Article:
This is a story about a newspaper article, an expensive car with a straight-six engine, a national park and an all-wheel drive torque deployment system.
It began about three weeks ago when a reader asked about the BMW X6, and the answer I gave was not exactly palatable to the marketers of cars bearing the Blue Propeller.
Priorities, relativity, comparisons, analogies, raisons d’etre, perspectives, personal taste… and headlines: these are words that were bandied about without actually being said in a rather tense meeting between interested parties.
“The X6 received unfair treatment,” somebody said. “You should try one again,” they added. “We also know where you live,” they almost said, but didn’t.
So I drove the car, in a conveniently-placed nearby national park. The vehicle had a 3,000cc six-cylinder, turbo-charged and inter-cooled diesel engine, and it would cost you about Sh11 million to get one just like the one I drove.
And it had something called xDrive, BMW’s interpretation of making all four wheels turn under power and torque from the engine. I believe I have covered all the sub-topics I mentioned up there, so end of story, right? Wrong.
As epiphanies go, this was one of the biggest. There are road tests, and then there are road tests. First time round involved the owner saying “Drive from here to there, no crazy stuff, hand the car back in 10 minutes”.
The second time round, however, was very different: Take our car, thrash it but don’t crash it, and only come back when you have a thorough report.
The “thorough report” involved, among other things, some tarmac blasts at speeds I refuse to disclose for legal reasons and for the purpose of self-preservation. But if there is an area the Bayerische Motoren Werke has perfected, it is the firepower under the bonnet.
The power plant
The X6 came with an engine (obviously) occupying 3.0 litres of space and spread over six-cylinders arranged in a queue.
Powered by diesel in common-rail fashion, it is worth about 245 hp (180kW), with assistance coming from a two-stage twin-turbo setup that allows 540 Nm of torque from as low as 1750 rpm.
Translated into the Queen’s English, this means that the car goes like stink and pulls like an electric train from almost no revs at all, and in any gear.
Overtaking was as simple as pause-point-squirt, and the defeated bit of traffic would rapidly vanish in the elephant-ear side mirrors of the X6 xDrive30d.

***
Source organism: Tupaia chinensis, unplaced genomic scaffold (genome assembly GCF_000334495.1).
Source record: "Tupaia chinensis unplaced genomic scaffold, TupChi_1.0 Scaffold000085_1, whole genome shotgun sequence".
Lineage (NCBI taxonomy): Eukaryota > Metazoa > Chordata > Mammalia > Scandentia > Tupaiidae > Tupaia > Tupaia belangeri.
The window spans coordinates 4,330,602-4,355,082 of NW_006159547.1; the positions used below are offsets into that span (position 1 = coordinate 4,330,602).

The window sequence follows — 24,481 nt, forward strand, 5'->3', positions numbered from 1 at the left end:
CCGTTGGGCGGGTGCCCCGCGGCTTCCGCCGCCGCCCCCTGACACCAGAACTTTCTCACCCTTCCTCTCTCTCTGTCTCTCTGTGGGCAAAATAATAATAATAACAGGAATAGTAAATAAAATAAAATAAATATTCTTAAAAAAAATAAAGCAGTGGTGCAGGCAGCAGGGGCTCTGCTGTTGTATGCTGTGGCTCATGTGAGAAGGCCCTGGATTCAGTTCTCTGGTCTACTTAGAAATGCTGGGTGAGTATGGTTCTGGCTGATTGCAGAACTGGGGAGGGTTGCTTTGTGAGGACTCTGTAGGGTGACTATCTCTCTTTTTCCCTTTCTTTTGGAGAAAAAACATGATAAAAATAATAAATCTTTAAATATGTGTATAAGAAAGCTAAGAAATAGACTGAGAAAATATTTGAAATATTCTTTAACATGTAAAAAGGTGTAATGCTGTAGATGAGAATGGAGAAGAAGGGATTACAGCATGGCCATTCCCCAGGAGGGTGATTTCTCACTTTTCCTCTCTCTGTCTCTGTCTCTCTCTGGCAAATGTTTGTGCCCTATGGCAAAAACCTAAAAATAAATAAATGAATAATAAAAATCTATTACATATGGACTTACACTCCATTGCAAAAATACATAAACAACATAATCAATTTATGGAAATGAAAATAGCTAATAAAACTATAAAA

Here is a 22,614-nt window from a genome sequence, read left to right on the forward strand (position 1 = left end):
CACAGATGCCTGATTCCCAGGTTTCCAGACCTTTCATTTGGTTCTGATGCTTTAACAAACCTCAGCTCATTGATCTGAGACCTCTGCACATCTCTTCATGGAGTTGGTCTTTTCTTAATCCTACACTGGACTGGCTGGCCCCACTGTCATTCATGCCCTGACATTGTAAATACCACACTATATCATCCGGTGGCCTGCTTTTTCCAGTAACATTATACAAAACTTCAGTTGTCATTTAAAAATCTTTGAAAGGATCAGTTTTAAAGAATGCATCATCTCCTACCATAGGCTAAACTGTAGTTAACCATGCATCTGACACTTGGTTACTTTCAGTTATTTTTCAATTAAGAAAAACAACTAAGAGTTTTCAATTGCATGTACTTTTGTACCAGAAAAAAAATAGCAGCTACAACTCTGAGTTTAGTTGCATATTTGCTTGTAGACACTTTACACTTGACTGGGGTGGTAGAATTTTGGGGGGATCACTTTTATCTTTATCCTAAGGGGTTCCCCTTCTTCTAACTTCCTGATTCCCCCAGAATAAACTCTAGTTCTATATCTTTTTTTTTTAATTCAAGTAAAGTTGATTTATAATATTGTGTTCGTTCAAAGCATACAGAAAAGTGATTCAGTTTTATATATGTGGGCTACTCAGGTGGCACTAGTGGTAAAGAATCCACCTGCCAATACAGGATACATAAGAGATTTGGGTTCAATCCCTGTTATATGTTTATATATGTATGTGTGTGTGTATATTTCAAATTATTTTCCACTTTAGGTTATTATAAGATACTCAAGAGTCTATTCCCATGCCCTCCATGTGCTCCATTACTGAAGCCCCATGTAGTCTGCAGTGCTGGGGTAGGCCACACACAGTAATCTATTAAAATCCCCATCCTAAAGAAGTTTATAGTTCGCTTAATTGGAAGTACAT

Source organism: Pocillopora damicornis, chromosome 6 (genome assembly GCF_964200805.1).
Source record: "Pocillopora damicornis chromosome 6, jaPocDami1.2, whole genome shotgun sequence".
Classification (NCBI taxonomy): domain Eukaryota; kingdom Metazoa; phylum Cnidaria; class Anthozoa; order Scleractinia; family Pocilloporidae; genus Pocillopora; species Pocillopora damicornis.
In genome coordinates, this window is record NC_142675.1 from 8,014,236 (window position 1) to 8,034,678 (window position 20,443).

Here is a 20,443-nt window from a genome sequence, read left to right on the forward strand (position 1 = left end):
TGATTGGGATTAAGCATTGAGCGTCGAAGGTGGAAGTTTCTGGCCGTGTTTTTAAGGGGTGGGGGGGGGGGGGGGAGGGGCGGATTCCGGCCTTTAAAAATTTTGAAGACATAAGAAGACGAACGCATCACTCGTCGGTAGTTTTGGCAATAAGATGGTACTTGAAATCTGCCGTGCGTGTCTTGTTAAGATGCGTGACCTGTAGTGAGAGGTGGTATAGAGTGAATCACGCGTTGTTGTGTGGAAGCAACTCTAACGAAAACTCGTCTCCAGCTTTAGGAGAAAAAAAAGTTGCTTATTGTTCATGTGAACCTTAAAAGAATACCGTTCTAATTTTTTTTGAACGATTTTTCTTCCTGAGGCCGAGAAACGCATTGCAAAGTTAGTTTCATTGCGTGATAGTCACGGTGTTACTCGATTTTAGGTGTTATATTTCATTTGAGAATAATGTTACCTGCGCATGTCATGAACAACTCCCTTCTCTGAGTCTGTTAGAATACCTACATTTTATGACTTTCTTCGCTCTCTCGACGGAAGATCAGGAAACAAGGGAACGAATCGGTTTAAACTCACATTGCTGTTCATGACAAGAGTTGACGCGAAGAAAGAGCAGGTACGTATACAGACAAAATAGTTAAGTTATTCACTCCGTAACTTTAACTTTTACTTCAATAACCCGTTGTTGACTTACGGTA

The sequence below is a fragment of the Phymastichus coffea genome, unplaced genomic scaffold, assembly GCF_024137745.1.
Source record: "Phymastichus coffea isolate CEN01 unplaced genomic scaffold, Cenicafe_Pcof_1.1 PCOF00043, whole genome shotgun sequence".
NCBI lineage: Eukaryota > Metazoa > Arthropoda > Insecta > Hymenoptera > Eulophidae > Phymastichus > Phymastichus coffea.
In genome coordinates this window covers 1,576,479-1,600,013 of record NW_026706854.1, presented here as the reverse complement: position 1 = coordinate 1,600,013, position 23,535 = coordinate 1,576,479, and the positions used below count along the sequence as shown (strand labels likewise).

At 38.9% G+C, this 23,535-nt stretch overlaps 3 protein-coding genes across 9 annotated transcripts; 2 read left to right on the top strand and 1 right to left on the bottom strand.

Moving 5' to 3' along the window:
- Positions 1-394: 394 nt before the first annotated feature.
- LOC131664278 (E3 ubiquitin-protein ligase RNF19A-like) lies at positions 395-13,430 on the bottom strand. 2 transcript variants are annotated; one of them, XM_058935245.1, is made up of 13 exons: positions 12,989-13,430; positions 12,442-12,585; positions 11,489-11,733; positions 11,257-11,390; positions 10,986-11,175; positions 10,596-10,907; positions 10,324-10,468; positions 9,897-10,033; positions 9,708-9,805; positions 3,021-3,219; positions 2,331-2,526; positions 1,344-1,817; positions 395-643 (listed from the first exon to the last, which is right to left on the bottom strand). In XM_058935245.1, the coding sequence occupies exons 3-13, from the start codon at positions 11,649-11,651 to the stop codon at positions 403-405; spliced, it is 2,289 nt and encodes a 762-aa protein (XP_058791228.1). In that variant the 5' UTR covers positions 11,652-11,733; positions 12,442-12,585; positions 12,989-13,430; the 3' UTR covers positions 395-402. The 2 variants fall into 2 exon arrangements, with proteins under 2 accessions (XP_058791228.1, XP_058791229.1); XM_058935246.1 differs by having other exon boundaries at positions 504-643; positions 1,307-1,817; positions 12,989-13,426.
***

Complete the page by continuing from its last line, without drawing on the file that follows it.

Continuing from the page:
Irrespective of my line of work, it is not every day that I come across performance as fierce as this.
Blame the turbos. They work like an unfair, rule-flouting tag team in those wrestling matches we see on TV.
To eliminate lag, the engineers installed a small turbo that operates at low rpm (in the higher spec xDrive40d, it works from tick-over to about 1,800 rpm), giving the engine its absurd (in a nice way) low-end tugging strength. As you push further on, a much bigger turbine joins the fray and whoosh… 245 hp, and hello speeding ticket!
Part of this magic is also down to the deployment of aluminium technology to curb weight, and BMW’s complex Vanos (or double Vanos) Variable Valve Timing system, which I will refrain from delving into just yet.
The exhaust has also been sound-engineered, so rather than cluttering noisily like a typical diesel, the noise made is more like a muffled woof at steady-rpm high-speed runs, with a V8-esque growl under WOT (wide open throttle).
The reason I mention the engineered exhaust is because of the gearbox. The engine is mated to a six-speed autobox, with manual override, just like it is in a billion other cars, but it is a bit different here.
In M mode (not M as in the M5 or M3 sports saloons, but manual gearbox setting), one shifts up and down via paddles placed at the top of the steering wheel boss on opposing sides; right paddle shifts up, left paddle shifts down.
The shift speeds are quite good and there is almost no perceptible loss in drive in between shifts, but again, this has been done before. What really had me going was the downshift, especially when braking hard.
Gentle tug on the left paddle and… vroom! What was that? Yes, the engine and gearbox computers join forces in an impressive display of rev-matching; blipping the throttle on the downshift in a way that not even the heel-and-toe technique in a conventional clutch pedal-equipped manual transmission vehicle can match. Probably.
Handling and suspension
So, Nairobi National Park. It was not the lioness we saw stalking some deer that drew us there, it was BMW’s xDrive AWD torque vectoring system. Too complex to explain in this limited space, it works a lot like the one in the R35 Nissan GTR.
I managed to get the car drifting, tail out, power off (Scandinavian Flick, and on a loose surface; this car will not drift on tarmac, don’t even try), but let the nose clip the corner apex, floor the throttle, power is sent to the front axle and the car straightens out. Just like a GTR. Stability is guaranteed.
The suspension, on the other hand, was a bit odd. On very rough roads, crawling at low speed means you will feel every hole and rock on the road surface.
Stoke the kindling and the car actually becomes more comfy the faster you go. If you study or work at Daystar University Athi River and you drive an X6, the optimum speed at which to cruise over that rough road is 130 km/h. Any slower and… I did not just say that. Here is how I will summarise the experience:
Dislikes: The rear headroom is a bit minimalist, suspension characteristics are counter-intuitive, the design is opinion-splitting (in other words, I still don’t like the look of it) and the car is difficult to classify.
Likes: Everything else, particularly the confluence of engine performance and gearbox mapping.